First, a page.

Infuriating & pleasing: Apple iOS 7


As you may have read in CNET or The Telegraph, last week we examined conversation around the launch of Apple’s latest software release, iOS7.

With over five million people talking about iOS 7 on its release last week and subsequently it trending on Twitter for several days thereafter, Apple underlined its unique position as a brand that can drive conversation on social media like no other. It’s quite an achievement when a software update becomes a major social event.

Billed by chief designer Sir Jonathan Ive as an ‘important new direction’ for the iPhone, conversation around the launch of iOS 7 by 569% from that of the iOS 6, as people took to Twitter to document the initial process of updating the software and their reactions to it.

The release also interested a wider demographic, with a majority female audience tweeting about the changes.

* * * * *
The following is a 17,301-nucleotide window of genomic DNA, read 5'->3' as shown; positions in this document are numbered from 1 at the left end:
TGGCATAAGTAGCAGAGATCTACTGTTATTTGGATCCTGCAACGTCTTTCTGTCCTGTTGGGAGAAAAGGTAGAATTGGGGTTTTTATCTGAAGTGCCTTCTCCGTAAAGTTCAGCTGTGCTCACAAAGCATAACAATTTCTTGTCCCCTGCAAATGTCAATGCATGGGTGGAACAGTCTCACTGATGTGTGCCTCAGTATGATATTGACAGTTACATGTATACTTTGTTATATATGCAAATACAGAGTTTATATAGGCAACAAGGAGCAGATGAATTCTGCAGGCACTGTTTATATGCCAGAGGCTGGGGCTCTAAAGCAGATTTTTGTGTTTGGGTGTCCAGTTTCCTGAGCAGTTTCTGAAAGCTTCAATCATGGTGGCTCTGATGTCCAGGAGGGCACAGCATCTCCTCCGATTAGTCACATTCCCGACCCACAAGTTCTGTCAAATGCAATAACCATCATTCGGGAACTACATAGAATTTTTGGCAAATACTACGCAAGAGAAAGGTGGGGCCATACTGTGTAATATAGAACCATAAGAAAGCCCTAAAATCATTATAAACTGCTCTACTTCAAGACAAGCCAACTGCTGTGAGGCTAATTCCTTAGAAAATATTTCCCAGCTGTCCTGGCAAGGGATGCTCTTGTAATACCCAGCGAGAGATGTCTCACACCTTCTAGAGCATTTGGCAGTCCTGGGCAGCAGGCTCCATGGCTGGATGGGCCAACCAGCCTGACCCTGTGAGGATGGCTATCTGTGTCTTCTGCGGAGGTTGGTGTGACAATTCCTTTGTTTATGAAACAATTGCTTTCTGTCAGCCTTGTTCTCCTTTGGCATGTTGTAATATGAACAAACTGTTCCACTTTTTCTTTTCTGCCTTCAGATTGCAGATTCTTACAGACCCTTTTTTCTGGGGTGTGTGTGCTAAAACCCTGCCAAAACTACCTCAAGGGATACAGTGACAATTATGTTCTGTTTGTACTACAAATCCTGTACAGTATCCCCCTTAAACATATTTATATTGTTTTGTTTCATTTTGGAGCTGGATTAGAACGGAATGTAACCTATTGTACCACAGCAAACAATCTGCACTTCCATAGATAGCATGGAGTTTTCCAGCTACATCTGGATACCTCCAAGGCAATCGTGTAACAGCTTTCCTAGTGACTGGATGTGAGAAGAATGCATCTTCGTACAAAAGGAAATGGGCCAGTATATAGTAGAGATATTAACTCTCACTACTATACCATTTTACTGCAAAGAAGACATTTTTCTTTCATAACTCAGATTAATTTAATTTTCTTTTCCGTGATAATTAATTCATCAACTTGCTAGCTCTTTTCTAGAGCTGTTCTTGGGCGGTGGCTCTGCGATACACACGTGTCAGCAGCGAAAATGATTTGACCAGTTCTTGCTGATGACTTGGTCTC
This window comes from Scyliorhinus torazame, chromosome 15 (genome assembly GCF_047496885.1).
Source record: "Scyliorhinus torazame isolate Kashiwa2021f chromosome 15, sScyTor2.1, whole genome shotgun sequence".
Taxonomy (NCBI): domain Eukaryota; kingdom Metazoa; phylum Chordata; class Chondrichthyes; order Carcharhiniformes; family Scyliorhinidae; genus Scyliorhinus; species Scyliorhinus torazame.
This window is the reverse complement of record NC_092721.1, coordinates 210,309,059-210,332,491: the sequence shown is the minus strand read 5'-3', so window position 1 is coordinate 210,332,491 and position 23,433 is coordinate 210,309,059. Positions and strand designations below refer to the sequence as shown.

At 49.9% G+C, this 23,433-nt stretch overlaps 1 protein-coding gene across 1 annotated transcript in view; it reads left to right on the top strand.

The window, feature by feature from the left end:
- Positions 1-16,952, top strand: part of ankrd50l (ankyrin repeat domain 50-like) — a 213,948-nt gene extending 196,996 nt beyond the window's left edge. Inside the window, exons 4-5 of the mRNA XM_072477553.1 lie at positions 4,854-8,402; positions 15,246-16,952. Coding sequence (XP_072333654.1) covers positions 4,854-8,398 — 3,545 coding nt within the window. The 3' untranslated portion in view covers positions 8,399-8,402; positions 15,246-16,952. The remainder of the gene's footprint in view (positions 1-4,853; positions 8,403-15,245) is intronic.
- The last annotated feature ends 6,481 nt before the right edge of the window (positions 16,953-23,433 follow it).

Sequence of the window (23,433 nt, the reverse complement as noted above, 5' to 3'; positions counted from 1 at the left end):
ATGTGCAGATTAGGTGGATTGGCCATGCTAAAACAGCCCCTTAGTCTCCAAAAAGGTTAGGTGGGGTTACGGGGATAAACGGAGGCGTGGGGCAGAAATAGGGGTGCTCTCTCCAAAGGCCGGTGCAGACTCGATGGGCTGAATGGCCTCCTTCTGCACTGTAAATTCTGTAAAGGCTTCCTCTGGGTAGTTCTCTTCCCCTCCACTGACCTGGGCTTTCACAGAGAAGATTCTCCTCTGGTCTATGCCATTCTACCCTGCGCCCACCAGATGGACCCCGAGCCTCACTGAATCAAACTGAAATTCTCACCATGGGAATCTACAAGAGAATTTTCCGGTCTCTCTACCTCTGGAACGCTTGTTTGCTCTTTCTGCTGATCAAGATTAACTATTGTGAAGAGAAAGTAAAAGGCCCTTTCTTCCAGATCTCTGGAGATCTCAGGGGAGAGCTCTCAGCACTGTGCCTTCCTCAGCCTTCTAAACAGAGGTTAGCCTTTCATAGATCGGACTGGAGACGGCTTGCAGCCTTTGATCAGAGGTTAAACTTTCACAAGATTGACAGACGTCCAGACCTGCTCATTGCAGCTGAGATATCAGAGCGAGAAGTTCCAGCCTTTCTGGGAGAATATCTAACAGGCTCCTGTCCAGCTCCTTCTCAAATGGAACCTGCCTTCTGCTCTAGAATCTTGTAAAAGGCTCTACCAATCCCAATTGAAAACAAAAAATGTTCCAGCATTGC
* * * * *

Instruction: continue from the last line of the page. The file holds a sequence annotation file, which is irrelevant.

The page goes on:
However, as with the recent iPhone 5s and 5c launches, Apple demonstrated the capacity to infuriate and please at the same time.

The update got off to a rocky start with 31% of the conversation over the two days post-launch detailing downloading problems; particularly around the time it took to update the software. This led to the creation of one of the most popular hashtags on the day of the release – #thestruggle – as social media users vented their frustration.

This was by no means a negative launch for Apple.  Early adopters were positive, with 42 per cent of people complimenting the way iOS 7 looked, compared to just 14 per cent of negative comments about its appearance.

However, after the first wave of excitement died down, opinion has become more polarised, with 38% of tweets complaining about the new design. Other criticism has been around performance, particularly around accusations that it drains the battery, leading to instructions on how to prevent this being widely retweeted.

Apple will probably be satisfied with the consumer reaction to iOS 7 – particularly upon launch. However, as has always been the case, it should consider a more proactive approach to handing real-time customer complaints on social media in the future.